Riding the Wave of Grief

Riding the Wave of Grief

In Loving Memory of my cat Erica

The last time I saw giant surfing waves was in Hawaii. They were amazing to watch, and what was more amazing was how the surfers managed to catch those waves and make it look like a dance as they harnessed the rhythm of the waves.

The last time I felt a gigantic wave come over me was last week when my precious cat, Erica, passed away. It felt like a tsunami had hit me and I was engulfed by a big wave of tears and grief. Although my cat had been responding well to her chemotherapy, the cancer started to spread to her lungs and she was having difficulty breathing and eating.

Prolonging her suffering with more aggressive treatments in order to prevent my suffering would serve neither of us, so we had the difficult task of deciding to put her to sleep. Afterwards, the veterinarian confirmed that it was the right decision to make.

Anyone who has lost a beloved pet knows the intense pain and immense void one goes through. There are people who don’t have pets or don’t understand that special bond. They will say, “Oh, it was just an animal.” Don’t let anyone tell you otherwise. Coming back home, I felt heartbroken and my home felt empty, much like the air had been sucked out of the house. 

Grief is like the ocean; it comes in waves; sometimes it can be overwhelming and you feel like you’ve been knocked off your feet. At other times, the waters are calm and you enjoy the soothing sound of the waves. The main thing is to learn how to ride the waves and realize that the only way through it is by learning to surf the tidal waves of emotions. Eventually, the waves will become less frequent and not as intense as you give your sorrow and grief the time and space to transform. The waves will pass and you will find peace and healing as there will be fewer triggers and more fond memories.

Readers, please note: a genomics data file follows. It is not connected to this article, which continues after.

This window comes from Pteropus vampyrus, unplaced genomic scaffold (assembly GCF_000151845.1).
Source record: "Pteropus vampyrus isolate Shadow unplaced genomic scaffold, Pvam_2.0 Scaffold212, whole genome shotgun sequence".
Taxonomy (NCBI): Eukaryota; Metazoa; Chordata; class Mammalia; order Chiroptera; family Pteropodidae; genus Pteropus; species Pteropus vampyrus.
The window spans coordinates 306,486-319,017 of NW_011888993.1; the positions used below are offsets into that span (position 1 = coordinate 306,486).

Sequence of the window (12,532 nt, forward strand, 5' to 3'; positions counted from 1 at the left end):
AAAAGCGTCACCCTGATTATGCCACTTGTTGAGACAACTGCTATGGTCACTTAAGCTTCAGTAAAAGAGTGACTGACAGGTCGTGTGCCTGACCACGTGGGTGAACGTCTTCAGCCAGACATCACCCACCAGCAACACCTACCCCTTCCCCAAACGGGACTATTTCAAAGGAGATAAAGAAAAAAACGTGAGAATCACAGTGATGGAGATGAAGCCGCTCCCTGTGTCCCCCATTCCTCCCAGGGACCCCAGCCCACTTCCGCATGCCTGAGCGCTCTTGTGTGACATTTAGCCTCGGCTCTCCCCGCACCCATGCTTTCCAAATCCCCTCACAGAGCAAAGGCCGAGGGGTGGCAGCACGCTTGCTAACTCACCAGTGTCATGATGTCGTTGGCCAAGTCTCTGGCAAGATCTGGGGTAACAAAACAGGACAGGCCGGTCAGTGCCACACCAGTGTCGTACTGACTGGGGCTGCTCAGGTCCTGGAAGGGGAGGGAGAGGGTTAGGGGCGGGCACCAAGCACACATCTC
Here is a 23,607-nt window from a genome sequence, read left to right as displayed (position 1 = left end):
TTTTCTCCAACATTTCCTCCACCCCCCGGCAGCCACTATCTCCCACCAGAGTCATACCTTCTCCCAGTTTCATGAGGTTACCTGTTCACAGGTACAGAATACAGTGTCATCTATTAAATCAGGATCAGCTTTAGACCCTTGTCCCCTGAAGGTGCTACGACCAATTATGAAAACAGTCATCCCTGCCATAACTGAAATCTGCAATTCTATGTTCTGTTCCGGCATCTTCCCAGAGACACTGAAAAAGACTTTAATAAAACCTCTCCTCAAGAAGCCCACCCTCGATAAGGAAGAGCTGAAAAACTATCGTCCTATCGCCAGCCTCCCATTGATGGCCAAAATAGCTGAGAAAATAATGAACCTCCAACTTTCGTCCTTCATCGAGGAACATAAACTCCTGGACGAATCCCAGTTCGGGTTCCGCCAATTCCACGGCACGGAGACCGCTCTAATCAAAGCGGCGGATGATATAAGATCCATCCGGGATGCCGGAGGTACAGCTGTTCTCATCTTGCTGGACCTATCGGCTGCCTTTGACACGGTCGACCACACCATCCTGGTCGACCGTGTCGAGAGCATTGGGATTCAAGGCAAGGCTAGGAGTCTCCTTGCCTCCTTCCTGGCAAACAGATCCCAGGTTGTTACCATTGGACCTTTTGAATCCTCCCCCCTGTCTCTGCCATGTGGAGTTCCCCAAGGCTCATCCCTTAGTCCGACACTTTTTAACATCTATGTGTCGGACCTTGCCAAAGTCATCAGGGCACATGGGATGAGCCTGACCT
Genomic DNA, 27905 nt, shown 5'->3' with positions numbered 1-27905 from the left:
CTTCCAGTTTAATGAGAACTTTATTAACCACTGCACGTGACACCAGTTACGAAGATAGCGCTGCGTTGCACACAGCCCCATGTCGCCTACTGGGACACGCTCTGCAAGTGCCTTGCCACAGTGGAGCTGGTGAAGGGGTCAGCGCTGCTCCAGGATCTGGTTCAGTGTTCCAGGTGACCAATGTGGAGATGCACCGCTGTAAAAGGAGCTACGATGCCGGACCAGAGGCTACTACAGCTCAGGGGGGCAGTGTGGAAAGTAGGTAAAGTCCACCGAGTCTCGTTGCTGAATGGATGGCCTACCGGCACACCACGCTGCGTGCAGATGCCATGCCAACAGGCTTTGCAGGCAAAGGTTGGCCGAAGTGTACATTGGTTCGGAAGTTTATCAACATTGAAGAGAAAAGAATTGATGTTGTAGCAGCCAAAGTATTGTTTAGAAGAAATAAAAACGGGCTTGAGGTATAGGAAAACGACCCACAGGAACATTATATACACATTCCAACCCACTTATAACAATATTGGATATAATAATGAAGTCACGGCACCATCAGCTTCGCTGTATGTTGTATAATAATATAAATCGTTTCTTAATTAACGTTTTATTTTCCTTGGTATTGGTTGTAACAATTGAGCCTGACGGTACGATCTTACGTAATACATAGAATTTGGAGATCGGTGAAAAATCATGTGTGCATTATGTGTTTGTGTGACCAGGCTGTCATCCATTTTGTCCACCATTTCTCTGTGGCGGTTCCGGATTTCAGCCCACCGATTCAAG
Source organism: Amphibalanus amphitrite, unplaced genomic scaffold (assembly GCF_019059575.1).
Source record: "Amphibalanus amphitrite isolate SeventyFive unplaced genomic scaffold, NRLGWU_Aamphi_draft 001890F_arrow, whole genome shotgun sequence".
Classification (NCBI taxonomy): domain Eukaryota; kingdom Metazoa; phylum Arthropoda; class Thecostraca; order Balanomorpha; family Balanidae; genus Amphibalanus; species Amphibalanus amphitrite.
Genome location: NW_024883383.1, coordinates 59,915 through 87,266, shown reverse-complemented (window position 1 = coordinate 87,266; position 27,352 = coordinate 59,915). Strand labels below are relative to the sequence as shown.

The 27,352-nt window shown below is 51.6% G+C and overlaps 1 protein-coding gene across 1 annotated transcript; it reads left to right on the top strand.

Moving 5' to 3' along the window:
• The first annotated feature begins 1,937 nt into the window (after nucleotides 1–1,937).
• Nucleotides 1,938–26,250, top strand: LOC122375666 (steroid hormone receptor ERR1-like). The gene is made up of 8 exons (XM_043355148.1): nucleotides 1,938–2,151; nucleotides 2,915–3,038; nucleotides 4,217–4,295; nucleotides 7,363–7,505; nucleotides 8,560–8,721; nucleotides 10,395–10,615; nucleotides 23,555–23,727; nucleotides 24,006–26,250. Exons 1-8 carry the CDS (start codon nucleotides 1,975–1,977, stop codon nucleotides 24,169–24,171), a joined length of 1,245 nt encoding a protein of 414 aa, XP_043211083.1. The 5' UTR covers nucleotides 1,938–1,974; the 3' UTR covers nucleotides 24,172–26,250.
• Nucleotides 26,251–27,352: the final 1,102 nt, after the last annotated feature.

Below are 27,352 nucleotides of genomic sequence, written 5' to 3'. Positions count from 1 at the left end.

Allow me to introduce you to Erica and all that she has taught me.

I was so blessed and privileged to have been part of her life. We rescued her as a little kitten, but in reality she rescued us. Her name is special because before we rescued her, the kids in the back alley would play with her and call her Erica. When I asked them if they knew where she came from, they pointed at our basement door, where my aunt, who lived with us, would go out and feed her. What I realized was that my aunt was calling out to her in Calabrese, “Venaca.” which would be the Italian version of “Vieni qui,” meaning “Come here.”

She was as white as an angel with golden eyes and instead of wings, she had whiskers. Erica graced my life with her purring, always wanting to cuddle and being part of everything I did. She was omnipresent, everywhere I went, there she was. She liked to watch me and study everything I did from cooking and cleaning to working. She loved to sit beside me or on top of me to give me a massage.

The most difficult transition will be my writing. As she was my assistant, she would lie down on top of all the papers on my desk as I did my writing. She inspired me by her presence and every article I wrote had to pass her stamp of approval. She also helped me discover a lot of the things that I could do on my computer as she stepped all over my keyboard.